While I am limiting my computer time until after my June eye surgery, I wanted to share this important announcement with you.
Online Book Club is featuring Wounded Angels as their Book of the Day this Thursday, May 14, 2020. You will find more information on their website at https://onlinebookclub.org/. They are also promoting the book through their Facebook, Twitter, and other social media outlets.
Elm Hill and Harper Collins are reducing the Kindle eBook cost to 0.99 on that day, May 14, only.
You can get your 0.99 eBook through the Online Book Club website or directly from Amazon at https://www.amazon.com/Wounded-Angels-Sometimes-Broken-Through-ebook/dp/B081J437KG/. And you don’t even need a Kindle to read it. Amazon offers a free download on the same page that allows you to read the Kindle version right on your computer, tablet or smart phone.
Once you have read Wounded Angels, I would love to hear from you either directly or through your rating and review on the Amazon website. I have received many wonderful notes from people who have found the book uplifting, especially from those who have experienced the loss of a loved one. Many expressed comfort and hope through this story, which I based upon real people and events.
Want to know more? You will find additional information about the “Story Behind the Story” at the “About Wounded Angels” tab on the book website at https://woundedangelsbook.com/.
Wishing you and yours health and happiness during this challenging period.
Eye Problems Have Trumped
I hope this finds you and yours safe and healthy during this surreal period. I'm sorry it's been so long since I last wrote and this email will be brief. Moreover, I probably won't be sending another until July at the earliest.
It's also not the virus that has prevented me from writing. Actually, that should have given me more free time then ever. Unfortunately, at the same time as the virus kept me home, my eyes have kept me from writing.
Several months ago I was diagnosed with a hole in the macular layer of my right eye. Because I had several book events scheduled, I opted to delay the surgery until I finished them. Then the virus hit and my book events were cancelled but, at the same time, the surgery was postponed until late June. Unfortunately, my eyesight has diminished significantly in the interim, making it difficult for me to spend any prolonged time in front of my computer screen. I have just arranged to move up the surgery to mid-june, but following the operation, I will have to keep my eye facing downward continuously for an additional one to two weeks. I am not in any significant pain, but my computer time needs to remain very limited. I thank you for your patience and understanding and I will start communicating again as soon as it becomes practical.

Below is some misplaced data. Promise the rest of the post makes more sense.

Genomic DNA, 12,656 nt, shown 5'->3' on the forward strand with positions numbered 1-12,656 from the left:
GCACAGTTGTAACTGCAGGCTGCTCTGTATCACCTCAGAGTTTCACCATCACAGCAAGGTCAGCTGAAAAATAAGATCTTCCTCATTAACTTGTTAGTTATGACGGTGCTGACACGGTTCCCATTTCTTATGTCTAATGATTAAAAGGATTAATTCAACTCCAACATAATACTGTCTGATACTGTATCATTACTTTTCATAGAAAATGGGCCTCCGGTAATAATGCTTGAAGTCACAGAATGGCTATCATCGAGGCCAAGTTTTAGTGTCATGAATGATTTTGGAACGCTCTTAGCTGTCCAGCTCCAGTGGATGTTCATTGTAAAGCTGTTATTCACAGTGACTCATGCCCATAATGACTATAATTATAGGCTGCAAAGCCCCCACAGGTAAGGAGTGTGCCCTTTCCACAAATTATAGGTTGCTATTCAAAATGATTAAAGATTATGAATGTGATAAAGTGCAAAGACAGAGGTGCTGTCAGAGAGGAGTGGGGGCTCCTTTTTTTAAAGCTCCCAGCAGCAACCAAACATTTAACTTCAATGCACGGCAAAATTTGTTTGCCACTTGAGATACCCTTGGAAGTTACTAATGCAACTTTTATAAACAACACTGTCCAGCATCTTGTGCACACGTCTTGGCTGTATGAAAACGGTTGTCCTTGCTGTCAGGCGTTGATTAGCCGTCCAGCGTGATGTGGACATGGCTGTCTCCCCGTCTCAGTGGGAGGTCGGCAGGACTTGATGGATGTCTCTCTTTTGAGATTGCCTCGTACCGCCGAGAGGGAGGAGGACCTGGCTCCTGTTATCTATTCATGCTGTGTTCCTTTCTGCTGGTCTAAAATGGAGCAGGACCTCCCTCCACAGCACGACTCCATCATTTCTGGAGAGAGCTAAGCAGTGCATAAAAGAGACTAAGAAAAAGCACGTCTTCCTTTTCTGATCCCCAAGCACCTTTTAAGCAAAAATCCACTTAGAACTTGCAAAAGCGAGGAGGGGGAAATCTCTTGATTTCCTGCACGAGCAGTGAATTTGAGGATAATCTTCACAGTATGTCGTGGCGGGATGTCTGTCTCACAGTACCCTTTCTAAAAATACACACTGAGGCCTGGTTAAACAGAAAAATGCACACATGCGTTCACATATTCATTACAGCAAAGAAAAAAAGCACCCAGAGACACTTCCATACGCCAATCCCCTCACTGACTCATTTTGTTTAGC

I want to express my deepest appreciation for readers who have taken the time to write and let me know their thoughts about Wounded Angels. Here are some I received recently:
I read your beautiful book, “Wounded Angels” and enjoyed it from cover to cover. Many, including widows and widowers, will read it and know, because of their own loss, the heartache and loneliness that Maureen experienced.
The book was filled with joyful as well as sad moments and I loved that she found another to bring happiness to her life again.
Thank you for writing such an eloquently sensitive, important story.
Beverlee M. Dania Beach, Florida
First...I loved your book Wounded Angels! Second... I am a friend of Chuck & Donna’s & I was so pleased that they let me read it right after they did. Could I purchase several autographed books from you?
I read your book in one afternoon & immediately told my sisters & my kids about it & how much I loved it.
Yes, I am a family of readers & young writers. One of my younger granddaughters has been a writer since she was age 5. Priya has already been accepted early admission (she is a high school junior) to NYU’s TISH writing program.
Thank you for reading my email & I hope that you would agree to my request.
Gini R. Freedom, PA
((In the following letter, I have included the reader’s words in normal text and my answers in italics.))
Good morning after Easter!
I hope all is well with you and Judy and family.
Yesterday I finished reading Wounded Angels on Kindle. My first read on the device (but that's another story :). I've never had the opportunity to communicate or comment to an author before and am not sure how to proceed. To say I enjoyed it and for me, it was a fast read, seems insufficient.
Thank you. I appreciate that very much.
Here goes some of my thoughts! I was struck by your use of first person and wonder how that was for you.
Actually, it was essential. I originally wrote the entire referring to Maureen and all of the other characters in the novel in the third person. When I finished however, the novel felt flat. I couldn't seem to get the emotion of what Maureen was feeling and going through down on paper. I finally came to realize that the only way I was going to fully convey those emotions accurately was to "get into Maureen's skin," to feel what she was feeling and to express those feelings in her own words. Once I did that, the entire story flowed, so I re-wrote the entire novel as her expressing herself in her own words. Funny, but it never felt forced or false and I thoroughly enjoyed the experience.